Tuesday, December 21, 2010

Examples to the Contrary [Another Response to the Clementine Article]

In this article, Patricia Pearson implied that the young people produced by Canada’s secular educations system are ignorant of religion, and therefore are offensive because of that ignorance. She brought up an example of a fifteen year old girl she seemed to think served as an example of ignorance, who said that she didn’t believe in a god, and asked for proof. These accounts are from different teens, all having attended public schools, and they explain what their beliefs are, and at least summarise why they believe in what they do. I think that these speak for themselves in proving that public school does not prevent religious thought and decisions from being made. 

I’d also like to thank everyone who contributed to this so much. <3 I will be adding more of my submissions when they get sent to me, but I felt like I'd been sitting on this post for a bit too long. So watch for more entries being added to this post as people finish summarizing their thoughts for me during this quite busy time of year.

“My name is Julie Thorne and I am 18 years old. I do not believe in God. Just like the other adolescent girl who said that she does not believe in god because there is no proof, I stand by it for the same reason.
I grew up in a christian house hold. My parents and I attended church every Sunday morning and was involved in church events. I don't believe in god because I don't believe in everything that people tell me too. I use to believe in god. I would go to church every Sunday; I would pray before every meal, I would read the bible before bed. I would thank god for every blessing in my life. But god never really did anything.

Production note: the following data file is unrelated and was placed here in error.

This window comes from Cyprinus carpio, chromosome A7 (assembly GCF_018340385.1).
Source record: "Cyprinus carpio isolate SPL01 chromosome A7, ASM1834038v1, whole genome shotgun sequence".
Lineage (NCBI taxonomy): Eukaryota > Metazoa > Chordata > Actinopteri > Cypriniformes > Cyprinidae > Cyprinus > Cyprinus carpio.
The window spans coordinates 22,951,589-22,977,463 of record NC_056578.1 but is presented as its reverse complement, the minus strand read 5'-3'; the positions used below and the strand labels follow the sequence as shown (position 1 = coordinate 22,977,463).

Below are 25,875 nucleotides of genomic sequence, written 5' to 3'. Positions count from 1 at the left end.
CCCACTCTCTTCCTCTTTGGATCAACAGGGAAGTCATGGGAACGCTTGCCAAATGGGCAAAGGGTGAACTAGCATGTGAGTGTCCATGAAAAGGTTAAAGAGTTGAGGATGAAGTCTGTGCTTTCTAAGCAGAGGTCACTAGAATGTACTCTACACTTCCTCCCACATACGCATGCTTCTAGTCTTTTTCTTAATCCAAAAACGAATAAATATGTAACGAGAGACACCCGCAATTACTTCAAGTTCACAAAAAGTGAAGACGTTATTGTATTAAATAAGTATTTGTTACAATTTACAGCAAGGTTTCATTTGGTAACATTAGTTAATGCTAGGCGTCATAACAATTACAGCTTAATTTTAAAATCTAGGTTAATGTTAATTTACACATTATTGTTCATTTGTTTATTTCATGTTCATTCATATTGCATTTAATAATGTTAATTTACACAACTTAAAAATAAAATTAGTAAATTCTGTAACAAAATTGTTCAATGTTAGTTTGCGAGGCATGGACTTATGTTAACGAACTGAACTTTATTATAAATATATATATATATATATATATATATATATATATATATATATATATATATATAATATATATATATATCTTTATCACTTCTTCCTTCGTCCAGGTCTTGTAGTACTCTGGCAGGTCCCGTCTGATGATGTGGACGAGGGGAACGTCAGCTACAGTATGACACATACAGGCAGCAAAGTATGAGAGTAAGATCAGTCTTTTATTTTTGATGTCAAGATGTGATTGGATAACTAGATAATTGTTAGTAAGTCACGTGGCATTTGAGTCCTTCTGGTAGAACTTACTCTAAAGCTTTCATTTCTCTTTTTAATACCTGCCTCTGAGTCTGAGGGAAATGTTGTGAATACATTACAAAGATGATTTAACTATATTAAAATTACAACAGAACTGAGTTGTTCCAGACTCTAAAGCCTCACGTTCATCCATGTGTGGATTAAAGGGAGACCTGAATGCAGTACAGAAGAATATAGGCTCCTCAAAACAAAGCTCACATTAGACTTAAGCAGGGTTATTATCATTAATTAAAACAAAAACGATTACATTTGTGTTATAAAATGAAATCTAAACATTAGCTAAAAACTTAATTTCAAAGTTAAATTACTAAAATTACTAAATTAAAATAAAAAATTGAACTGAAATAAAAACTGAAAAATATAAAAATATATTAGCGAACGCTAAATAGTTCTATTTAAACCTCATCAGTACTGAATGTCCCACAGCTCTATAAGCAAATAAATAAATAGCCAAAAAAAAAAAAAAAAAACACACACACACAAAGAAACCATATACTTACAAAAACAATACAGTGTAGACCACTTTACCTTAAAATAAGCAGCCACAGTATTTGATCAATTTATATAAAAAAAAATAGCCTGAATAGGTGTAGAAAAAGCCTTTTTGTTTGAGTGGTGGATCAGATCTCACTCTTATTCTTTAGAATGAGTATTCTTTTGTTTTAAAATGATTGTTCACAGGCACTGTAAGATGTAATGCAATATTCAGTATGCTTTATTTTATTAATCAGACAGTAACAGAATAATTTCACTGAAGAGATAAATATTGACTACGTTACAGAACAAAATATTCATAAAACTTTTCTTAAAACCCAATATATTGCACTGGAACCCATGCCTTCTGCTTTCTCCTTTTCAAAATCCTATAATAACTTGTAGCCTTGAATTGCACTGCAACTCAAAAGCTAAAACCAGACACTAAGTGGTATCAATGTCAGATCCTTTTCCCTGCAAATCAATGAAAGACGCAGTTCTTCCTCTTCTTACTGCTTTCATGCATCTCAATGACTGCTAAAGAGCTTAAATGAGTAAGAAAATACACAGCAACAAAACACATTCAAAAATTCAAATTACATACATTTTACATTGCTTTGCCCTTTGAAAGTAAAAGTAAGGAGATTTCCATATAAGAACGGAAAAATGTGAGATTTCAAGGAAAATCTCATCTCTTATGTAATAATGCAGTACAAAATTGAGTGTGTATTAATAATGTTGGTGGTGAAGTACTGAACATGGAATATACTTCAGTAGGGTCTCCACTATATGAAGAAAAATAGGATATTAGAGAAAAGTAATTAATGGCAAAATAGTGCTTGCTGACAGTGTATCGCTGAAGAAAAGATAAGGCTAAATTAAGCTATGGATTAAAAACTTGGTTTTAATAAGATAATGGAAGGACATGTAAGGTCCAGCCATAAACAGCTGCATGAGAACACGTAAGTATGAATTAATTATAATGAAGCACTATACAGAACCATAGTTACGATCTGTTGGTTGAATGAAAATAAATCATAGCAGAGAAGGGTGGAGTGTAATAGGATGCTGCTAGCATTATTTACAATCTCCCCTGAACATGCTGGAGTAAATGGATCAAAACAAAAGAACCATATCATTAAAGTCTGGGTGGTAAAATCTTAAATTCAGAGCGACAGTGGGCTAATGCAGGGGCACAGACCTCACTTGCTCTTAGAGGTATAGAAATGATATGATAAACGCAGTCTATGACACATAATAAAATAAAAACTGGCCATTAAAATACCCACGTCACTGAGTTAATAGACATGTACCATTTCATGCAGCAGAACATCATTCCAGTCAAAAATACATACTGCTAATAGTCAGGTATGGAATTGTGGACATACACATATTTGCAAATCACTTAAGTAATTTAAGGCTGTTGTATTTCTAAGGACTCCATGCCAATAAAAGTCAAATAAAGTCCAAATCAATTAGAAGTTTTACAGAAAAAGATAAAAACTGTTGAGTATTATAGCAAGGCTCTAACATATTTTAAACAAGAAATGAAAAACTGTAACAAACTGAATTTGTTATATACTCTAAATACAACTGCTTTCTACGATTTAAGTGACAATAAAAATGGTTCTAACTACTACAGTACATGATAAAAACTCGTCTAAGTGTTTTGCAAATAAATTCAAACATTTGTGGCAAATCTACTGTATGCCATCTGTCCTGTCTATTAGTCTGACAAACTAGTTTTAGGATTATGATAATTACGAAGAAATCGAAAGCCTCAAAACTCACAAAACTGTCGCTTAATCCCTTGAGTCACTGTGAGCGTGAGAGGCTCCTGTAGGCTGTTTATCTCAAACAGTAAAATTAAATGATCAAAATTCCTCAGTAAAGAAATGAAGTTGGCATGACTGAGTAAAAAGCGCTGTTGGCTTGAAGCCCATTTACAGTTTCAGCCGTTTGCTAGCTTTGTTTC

God didn't provide the food for me to eat, my parents did. God didn't make me feel better when I was sick, medicine and rest did. I was thanking this so called "god" for things that he wasn't even doing.

I have been to healing ceremonies. I have prayed. I have asked god for help. In the end, it was either my parents, myself, or some man made substance that helped me through my hard times.

And even with all that being said, I do not want to believe in a god. I do not want to believe in a god that says homosexuality is a sin. I do not want to believe in a god that believes saying his name in vain is breaking one of the ten commandments but raping someone isn't.

If there is a god, I want nothing to do with him.”